3. Scanning social media – there are several platforms that might be useful to follow including facebook, friendfeed, twitter and dedicated online communities. If you are looking for specialized knowledge then it might be worth looking to see if there are dedicated online communities devoted to your topic of interest. Otherwise, probably the one where you will get most payback for your time invested is with Twitter. There are people tweeting about every topic you can imagine. You can follow topics through hashtags, i.e. keywords or acronyms preceded by the # character (e.g. #smartaid) although people don’t use these reliably or consistently. Your best bet is to identify prolific and well regarded tweeters in your topics of interest, follow them and read their tweets and the articles they link to. To find these, look to see if well respected names, or organizations in your field are tweeting. You can also look at a combination of who gets retweeted frequently (i.e. people quote their tweets using the retweet function or by repeating their tweet preceded by RT and their twitter name), and who has a lot of followers, and whose tweets you like. When you find people, to follow its also good to look at who they are following to see if you also find them interesting. Don’t worry about reading everything – just read those things you find interesting (selective reading or “skimming” will be the topic of a forthcoming blog post). To seem “smarter” its also good to follow people on different sides of the same issue, not just those you most agree with.
Actually following people in twitter can be a great way to keep up with blogs and news as well since the most interesting blog posts and news stories are sure to get tweeted so this can cut down on the number of blogs or news feeds you need to follow regularly.
4. Connecting – Often one group has knowledge that another unconnected group needs but is not aware of. Helping connect these groups and ideas together is a great service you can perform if you are a member of a couple of intersecting groups or networks or have interests that span different topics. This is particularly useful in large organizations where you can help transfer relevant knowledge between different parts of the organization or between the organization and the outside world.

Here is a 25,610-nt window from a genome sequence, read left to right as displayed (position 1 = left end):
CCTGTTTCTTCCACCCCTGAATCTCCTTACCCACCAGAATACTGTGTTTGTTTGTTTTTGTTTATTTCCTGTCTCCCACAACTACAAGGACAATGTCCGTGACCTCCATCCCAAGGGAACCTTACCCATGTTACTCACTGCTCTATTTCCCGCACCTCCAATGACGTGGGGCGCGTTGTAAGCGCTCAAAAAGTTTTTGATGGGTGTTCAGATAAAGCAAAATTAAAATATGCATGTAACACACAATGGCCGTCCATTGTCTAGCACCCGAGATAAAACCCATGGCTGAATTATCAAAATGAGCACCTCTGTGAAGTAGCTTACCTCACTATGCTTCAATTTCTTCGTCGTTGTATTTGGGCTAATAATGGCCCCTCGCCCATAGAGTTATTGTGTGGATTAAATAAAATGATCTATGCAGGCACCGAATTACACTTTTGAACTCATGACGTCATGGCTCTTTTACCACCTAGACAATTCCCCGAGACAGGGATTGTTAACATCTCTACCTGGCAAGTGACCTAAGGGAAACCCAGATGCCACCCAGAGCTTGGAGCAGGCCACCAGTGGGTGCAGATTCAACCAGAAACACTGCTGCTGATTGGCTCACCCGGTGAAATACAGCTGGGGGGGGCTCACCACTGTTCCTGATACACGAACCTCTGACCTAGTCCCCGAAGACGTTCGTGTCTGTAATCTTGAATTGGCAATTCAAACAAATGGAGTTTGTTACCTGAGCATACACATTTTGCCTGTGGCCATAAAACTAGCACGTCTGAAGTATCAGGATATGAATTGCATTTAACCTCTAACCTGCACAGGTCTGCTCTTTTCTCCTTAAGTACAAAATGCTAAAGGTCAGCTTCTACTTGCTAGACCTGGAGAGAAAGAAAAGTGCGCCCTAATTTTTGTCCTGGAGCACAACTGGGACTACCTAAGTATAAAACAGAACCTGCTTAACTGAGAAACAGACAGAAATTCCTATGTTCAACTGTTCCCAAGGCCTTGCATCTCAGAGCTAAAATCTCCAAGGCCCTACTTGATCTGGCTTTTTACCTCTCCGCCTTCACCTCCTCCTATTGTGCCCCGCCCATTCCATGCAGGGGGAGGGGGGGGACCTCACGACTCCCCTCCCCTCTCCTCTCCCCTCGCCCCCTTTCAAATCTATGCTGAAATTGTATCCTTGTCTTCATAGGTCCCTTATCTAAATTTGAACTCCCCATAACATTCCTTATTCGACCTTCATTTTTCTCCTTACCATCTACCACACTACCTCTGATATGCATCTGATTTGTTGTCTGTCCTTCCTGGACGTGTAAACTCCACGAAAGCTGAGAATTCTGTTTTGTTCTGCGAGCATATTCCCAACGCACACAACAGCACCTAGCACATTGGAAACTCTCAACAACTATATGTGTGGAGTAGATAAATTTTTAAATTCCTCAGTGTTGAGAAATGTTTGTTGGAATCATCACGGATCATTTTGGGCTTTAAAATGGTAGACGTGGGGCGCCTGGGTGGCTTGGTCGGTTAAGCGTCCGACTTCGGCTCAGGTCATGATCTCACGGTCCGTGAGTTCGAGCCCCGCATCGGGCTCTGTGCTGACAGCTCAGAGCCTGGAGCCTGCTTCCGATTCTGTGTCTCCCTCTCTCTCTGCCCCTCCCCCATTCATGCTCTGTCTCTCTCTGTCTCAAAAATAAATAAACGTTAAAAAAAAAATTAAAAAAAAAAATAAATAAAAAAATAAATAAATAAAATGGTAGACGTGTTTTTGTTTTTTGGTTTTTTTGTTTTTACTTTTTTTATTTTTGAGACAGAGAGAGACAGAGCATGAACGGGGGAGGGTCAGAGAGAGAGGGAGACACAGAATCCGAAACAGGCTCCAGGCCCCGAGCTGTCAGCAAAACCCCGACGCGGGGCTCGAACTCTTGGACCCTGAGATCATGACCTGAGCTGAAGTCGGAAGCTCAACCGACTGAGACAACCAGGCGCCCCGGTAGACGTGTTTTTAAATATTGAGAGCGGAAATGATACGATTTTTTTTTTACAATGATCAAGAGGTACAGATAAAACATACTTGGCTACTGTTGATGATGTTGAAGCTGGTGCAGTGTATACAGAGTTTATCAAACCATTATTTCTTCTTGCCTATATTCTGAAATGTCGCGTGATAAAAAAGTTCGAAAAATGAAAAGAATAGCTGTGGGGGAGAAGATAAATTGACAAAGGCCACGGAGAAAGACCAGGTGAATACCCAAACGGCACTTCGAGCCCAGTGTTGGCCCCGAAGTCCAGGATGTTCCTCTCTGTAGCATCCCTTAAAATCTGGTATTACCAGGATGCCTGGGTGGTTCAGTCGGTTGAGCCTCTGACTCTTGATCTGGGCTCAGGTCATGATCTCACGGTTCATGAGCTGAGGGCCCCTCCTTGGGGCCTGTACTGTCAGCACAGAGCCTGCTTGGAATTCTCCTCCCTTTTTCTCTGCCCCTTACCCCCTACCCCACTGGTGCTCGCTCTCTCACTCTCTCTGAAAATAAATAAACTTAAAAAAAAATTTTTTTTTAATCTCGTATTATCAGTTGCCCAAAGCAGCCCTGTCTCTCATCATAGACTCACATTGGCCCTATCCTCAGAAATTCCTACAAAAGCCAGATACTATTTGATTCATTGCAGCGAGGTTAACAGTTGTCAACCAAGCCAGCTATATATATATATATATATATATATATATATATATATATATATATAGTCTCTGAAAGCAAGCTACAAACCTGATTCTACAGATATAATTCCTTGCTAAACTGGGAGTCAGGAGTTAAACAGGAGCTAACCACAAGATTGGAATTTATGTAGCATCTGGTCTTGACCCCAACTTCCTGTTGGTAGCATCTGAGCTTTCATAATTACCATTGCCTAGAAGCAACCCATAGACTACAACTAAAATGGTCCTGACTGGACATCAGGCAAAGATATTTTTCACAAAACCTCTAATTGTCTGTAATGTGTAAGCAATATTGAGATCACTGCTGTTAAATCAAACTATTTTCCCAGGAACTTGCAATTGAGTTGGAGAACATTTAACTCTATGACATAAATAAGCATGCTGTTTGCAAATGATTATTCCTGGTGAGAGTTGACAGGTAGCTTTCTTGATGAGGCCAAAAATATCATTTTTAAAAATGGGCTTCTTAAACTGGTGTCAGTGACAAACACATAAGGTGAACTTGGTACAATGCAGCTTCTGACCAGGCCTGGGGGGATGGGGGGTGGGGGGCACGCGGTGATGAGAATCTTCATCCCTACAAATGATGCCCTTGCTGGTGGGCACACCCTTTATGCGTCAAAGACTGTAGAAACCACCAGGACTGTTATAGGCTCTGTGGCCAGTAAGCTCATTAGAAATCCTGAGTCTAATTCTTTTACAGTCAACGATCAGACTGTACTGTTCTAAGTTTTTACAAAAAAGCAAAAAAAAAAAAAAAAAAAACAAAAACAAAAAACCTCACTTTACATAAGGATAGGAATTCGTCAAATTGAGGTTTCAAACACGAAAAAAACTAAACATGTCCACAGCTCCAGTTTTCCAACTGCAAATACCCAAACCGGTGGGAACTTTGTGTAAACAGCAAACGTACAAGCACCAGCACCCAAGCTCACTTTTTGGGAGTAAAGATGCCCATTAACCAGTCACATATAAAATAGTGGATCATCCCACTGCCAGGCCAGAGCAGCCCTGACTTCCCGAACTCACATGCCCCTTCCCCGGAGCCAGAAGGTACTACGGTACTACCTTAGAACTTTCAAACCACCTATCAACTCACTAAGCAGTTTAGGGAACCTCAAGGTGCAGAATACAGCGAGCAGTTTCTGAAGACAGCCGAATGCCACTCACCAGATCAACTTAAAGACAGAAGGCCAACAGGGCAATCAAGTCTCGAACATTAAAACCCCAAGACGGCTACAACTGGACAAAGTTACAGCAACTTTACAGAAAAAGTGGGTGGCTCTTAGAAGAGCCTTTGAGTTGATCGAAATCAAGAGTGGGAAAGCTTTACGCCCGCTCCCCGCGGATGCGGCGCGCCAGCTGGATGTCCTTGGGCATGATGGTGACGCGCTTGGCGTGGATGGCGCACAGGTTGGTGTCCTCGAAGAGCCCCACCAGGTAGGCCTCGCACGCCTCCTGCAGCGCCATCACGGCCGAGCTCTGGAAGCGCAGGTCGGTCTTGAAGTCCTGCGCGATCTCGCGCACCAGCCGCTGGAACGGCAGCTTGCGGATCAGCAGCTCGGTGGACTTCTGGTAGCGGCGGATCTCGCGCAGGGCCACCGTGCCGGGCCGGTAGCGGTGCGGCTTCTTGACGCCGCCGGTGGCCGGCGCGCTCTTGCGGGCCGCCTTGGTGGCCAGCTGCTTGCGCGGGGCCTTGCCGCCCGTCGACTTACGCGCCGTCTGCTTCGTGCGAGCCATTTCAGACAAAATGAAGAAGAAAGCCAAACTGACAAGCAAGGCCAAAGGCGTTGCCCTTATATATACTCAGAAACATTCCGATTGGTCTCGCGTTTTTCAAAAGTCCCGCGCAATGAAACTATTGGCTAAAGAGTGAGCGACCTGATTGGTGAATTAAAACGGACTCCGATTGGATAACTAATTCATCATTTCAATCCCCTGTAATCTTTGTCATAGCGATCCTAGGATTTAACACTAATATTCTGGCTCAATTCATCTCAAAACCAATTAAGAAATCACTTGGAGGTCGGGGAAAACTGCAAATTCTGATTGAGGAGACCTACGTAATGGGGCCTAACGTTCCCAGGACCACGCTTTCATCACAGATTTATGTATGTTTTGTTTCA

This is something I try to do routinely and might be the “smartest” of all these skills. For example I often find an interesting blog post on a topic related to our work which I forward to relevant colleagues, who more often that I would expect have not seen it (since it is in their subject area). Similarly I often see discussions on twitter and elsewhere on topics where we have experience and have produced materials, but these are not well known outside the organization. Just sharing what we have helps inform the debate plus make our work better known. My work also straddles aid effectiveness and knowledge management and I often find that one discipline has important insights for the other, yet the two are not often combined. Similarly I find people in the private sector working on Enterprise 2.0 or innovation are talking about things that are very relevant to development but which people in the aid sector are not aware about.
What surprises me is that more people aren’t practicing these skills. They can be easily learned, and if more people were doing them we would have a much better informed workforce who are easily able to find the knowledge they need for their work. And I won’t look nearly so smart (maybe you should hold off on this a bit after all).